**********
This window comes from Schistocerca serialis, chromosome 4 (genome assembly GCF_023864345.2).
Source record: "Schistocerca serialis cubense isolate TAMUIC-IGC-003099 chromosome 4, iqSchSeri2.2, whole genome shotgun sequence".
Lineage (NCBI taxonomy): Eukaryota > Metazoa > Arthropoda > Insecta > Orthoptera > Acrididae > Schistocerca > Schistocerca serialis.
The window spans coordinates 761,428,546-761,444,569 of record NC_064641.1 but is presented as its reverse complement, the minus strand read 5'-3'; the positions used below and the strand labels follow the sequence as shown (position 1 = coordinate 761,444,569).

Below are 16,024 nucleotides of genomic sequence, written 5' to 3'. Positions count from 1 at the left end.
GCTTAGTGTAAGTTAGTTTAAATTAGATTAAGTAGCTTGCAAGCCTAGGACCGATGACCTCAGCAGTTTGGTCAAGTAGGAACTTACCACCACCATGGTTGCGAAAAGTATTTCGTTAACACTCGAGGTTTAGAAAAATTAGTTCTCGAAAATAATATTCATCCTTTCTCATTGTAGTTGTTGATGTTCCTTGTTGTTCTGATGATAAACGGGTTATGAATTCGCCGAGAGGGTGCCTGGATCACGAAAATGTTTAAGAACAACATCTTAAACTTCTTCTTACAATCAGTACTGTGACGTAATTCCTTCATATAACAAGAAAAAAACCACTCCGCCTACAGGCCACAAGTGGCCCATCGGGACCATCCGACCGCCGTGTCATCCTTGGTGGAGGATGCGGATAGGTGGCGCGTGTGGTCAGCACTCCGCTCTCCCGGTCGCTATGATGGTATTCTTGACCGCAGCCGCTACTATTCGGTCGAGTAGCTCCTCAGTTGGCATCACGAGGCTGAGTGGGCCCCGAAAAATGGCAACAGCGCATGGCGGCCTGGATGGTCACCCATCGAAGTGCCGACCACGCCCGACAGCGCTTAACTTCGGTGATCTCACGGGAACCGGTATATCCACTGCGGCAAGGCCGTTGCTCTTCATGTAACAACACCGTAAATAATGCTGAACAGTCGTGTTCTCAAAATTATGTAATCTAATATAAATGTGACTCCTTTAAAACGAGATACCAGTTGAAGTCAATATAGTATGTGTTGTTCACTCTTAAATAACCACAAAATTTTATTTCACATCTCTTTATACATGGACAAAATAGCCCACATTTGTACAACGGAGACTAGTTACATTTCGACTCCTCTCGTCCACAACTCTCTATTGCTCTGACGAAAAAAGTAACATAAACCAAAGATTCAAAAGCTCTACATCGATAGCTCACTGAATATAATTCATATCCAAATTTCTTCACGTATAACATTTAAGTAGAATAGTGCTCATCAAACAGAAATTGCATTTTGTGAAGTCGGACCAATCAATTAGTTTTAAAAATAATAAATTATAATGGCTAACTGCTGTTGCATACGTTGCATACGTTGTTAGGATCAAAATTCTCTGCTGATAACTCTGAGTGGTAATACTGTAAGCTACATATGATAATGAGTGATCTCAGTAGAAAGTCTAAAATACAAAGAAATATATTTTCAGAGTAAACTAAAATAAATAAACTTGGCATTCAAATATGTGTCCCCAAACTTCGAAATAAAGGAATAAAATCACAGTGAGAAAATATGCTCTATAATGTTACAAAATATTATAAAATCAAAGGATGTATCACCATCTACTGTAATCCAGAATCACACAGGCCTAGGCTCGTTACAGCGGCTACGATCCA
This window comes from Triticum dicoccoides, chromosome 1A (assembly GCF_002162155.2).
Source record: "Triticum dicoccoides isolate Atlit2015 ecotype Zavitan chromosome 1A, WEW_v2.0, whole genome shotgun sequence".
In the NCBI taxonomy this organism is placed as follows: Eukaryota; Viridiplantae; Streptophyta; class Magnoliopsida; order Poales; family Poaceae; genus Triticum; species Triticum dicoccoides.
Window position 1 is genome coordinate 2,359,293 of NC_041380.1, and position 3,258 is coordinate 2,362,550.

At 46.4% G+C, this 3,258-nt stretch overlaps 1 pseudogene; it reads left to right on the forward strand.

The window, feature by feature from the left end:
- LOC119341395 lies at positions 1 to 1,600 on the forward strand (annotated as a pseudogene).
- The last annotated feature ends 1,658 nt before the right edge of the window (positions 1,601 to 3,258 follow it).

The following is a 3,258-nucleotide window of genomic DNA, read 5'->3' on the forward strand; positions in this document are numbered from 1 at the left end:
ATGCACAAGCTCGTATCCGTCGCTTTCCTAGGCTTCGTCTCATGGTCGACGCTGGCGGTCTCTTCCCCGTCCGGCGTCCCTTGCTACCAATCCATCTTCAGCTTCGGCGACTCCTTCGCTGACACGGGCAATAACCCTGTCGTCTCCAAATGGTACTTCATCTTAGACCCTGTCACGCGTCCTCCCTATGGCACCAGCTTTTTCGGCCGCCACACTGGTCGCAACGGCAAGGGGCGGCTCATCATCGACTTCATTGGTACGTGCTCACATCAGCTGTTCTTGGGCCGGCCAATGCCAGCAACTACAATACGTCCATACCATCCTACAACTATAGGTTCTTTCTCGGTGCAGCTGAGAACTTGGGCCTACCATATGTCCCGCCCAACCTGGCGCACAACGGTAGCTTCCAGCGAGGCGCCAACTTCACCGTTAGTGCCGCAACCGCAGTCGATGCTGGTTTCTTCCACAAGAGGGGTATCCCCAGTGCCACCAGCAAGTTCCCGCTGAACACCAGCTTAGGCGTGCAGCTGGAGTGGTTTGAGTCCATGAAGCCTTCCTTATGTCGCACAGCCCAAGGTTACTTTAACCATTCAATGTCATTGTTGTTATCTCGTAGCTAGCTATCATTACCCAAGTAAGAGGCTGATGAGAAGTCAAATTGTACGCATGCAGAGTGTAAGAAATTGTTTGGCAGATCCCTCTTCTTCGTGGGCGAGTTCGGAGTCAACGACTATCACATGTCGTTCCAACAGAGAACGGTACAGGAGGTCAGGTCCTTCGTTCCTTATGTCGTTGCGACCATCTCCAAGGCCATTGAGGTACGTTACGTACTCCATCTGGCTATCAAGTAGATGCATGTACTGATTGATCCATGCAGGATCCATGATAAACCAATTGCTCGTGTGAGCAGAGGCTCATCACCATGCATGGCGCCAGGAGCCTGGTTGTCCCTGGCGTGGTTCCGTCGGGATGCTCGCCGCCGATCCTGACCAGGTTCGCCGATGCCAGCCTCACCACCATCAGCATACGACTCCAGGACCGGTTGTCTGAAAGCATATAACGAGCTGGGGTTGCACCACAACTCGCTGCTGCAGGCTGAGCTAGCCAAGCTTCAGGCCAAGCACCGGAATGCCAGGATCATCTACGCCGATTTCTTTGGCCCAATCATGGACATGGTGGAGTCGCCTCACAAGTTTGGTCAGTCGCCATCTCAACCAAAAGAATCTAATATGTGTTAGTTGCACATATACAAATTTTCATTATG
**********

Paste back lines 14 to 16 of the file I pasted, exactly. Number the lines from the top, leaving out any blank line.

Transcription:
- The last annotated feature ends 1,658 nt before the right edge of the window (positions 1,601 to 3,258 follow it).

The following is a 3,258-nucleotide window of genomic DNA, read 5'->3' on the forward strand; positions in this document are numbered from 1 at the left end:
ATGCACAAGCTCGTATCCGTCGCTTTCCTAGGCTTCGTCTCATGGTCGACGCTGGCGGTCTCTTCCCCGTCCGGCGTCCCTTGCTACCAATCCATCTTCAGCTTCGGCGACTCCTTCGCTGACACGGGCAATAACCCTGTCGTCTCCAAATGGTACTTCATCTTAGACCCTGTCACGCGTCCTCCCTATGGCACCAGCTTTTTCGGCCGCCACACTGGTCGCAACGGCAAGGGGCGGCTCATCATCGACTTCATTGGTACGTGCTCACATCAGCTGTTCTTGGGCCGGCCAATGCCAGCAACTACAATACGTCCATACCATCCTACAACTATAGGTTCTTTCTCGGTGCAGCTGAGAACTTGGGCCTACCATATGTCCCGCCCAACCTGGCGCACAACGGTAGCTTCCAGCGAGGCGCCAACTTCACCGTTAGTGCCGCAACCGCAGTCGATGCTGGTTTCTTCCACAAGAGGGGTATCCCCAGTGCCACCAGCAAGTTCCCGCTGAACACCAGCTTAGGCGTGCAGCTGGAGTGGTTTGAGTCCATGAAGCCTTCCTTATGTCGCACAGCCCAAGGTTACTTTAACCATTCAATGTCATTGTTGTTATCTCGTAGCTAGCTATCATTACCCAAGTAAGAGGCTGATGAGAAGTCAAATTGTACGCATGCAGAGTGTAAGAAATTGTTTGGCAGATCCCTCTTCTTCGTGGGCGAGTTCGGAGTCAACGACTATCACATGTCGTTCCAACAGAGAACGGTACAGGAGGTCAGGTCCTTCGTTCCTTATGTCGTTGCGACCATCTCCAAGGCCATTGAGGTACGTTACGTACTCCATCTGGCTATCAAGTAGATGCATGTACTGATTGATCCATGCAGGATCCATGATAAACCAATTGCTCGTGTGAGCAGAGGCTCATCACCATGCATGGCGCCAGGAGCCTGGTTGTCCCTGGCGTGGTTCCGTCGGGATGCTCGCCGCCGATCCTGACCAGGTTCGCCGATGCCAGCCTCACCACCATCAGCATACGACTCCAGGACCGGTTGTCTGAAAGCATATAACGAGCTGGGGTTGCACCACAACTCGCTGCTGCAGGCTGAGCTAGCCAAGCTTCAGGCCAAGCACCGGAATGCCAGGATCATCTACGCCGATTTCTTTGGCCCAATCATGGACATGGTGGAGTCGCCTCACAAGTTTGGTCAGTCGCCATCTCAACCAAAAGAATCTAATATGTGTTAGTTGCACATATACAAATTTTCATTATG